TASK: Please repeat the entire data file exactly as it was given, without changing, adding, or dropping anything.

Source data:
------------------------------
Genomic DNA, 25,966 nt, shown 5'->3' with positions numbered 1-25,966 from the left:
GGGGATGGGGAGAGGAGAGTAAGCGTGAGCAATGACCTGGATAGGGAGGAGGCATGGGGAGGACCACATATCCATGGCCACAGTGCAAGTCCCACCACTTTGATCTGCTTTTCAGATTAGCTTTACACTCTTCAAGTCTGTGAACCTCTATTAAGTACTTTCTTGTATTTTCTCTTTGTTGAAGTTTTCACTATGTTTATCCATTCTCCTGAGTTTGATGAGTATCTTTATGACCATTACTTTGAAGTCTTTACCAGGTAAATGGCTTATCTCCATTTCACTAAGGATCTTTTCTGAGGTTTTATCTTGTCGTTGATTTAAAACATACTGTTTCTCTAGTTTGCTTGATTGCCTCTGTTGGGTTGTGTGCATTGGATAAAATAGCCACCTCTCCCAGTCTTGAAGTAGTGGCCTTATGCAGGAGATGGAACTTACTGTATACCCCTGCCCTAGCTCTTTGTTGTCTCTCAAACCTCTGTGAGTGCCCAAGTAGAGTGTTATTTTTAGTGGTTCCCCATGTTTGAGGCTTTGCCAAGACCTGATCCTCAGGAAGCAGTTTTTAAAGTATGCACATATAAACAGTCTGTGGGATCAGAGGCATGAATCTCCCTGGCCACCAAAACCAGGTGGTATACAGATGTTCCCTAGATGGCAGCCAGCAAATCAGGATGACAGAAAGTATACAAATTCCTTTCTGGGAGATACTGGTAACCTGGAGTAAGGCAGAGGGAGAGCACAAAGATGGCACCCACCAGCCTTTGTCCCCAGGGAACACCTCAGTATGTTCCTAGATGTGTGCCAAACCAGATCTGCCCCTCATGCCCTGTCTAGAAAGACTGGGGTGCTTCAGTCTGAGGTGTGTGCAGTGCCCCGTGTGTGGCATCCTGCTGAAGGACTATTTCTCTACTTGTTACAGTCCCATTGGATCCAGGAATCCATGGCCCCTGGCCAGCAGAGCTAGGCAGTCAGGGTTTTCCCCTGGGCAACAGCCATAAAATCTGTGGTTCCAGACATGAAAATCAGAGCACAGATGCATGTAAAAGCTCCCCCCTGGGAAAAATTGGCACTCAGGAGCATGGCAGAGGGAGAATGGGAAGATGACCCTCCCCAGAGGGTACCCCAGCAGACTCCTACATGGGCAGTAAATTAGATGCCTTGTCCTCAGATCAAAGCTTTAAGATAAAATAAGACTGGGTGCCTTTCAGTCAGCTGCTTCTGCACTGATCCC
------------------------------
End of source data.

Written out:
Genomic DNA, 25,966 nt, shown 5'->3' with positions numbered 1-25,966 from the left:
GGGGATGGGGAGAGGAGAGTAAGCGTGAGCAATGACCTGGATAGGGAGGAGGCATGGGGAGGACCACATATCCATGGCCACAGTGCAAGTCCCACCACTTTGATCTGCTTTTCAGATTAGCTTTACACTCTTCAAGTCTGTGAACCTCTATTAAGTACTTTCTTGTATTTTCTCTTTGTTGAAGTTTTCACTATGTTTATCCATTCTCCTGAGTTTGATGAGTATCTTTATGACCATTACTTTGAAGTCTTTACCAGGTAAATGGCTTATCTCCATTTCACTAAGGATCTTTTCTGAGGTTTTATCTTGTCGTTGATTTAAAACATACTGTTTCTCTAGTTTGCTTGATTGCCTCTGTTGGGTTGTGTGCATTGGATAAAATAGCCACCTCTCCCAGTCTTGAAGTAGTGGCCTTATGCAGGAGATGGAACTTACTGTATACCCCTGCCCTAGCTCTTTGTTGTCTCTCAAACCTCTGTGAGTGCCCAAGTAGAGTGTTATTTTTAGTGGTTCCCCATGTTTGAGGCTTTGCCAAGACCTGATCCTCAGGAAGCAGTTTTTAAAGTATGCACATATAAACAGTCTGTGGGATCAGAGGCATGAATCTCCCTGGCCACCAAAACCAGGTGGTATACAGATGTTCCCTAGATGGCAGCCAGCAAATCAGGATGACAGAAAGTATACAAATTCCTTTCTGGGAGATACTGGTAACCTGGAGTAAGGCAGAGGGAGAGCACAAAGATGGCACCCACCAGCCTTTGTCCCCAGGGAACACCTCAGTATGTTCCTAGATGTGTGCCAAACCAGATCTGCCCCTCATGCCCTGTCTAGAAAGACTGGGGTGCTTCAGTCTGAGGTGTGTGCAGTGCCCCGTGTGTGGCATCCTGCTGAAGGACTATTTCTCTACTTGTTACAGTCCCATTGGATCCAGGAATCCATGGCCCCTGGCCAGCAGAGCTAGGCAGTCAGGGTTTTCCCCTGGGCAACAGCCATAAAATCTGTGGTTCCAGACATGAAAATCAGAGCACAGATGCATGTAAAAGCTCCCCCCTGGGAAAAATTGGCACTCAGGAGCATGGCAGAGGGAGAATGGGAAGATGACCCTCCCCAGAGGGTACCCCAGCAGACTCCTACATGGGCAGTAAATTAGATGCCTTGTCCTCAGATCAAAGCTTTAAGATAAAATAAGACTGGGTGCCTTTCAGTCAGCTGCTTCTGCACTGATCCC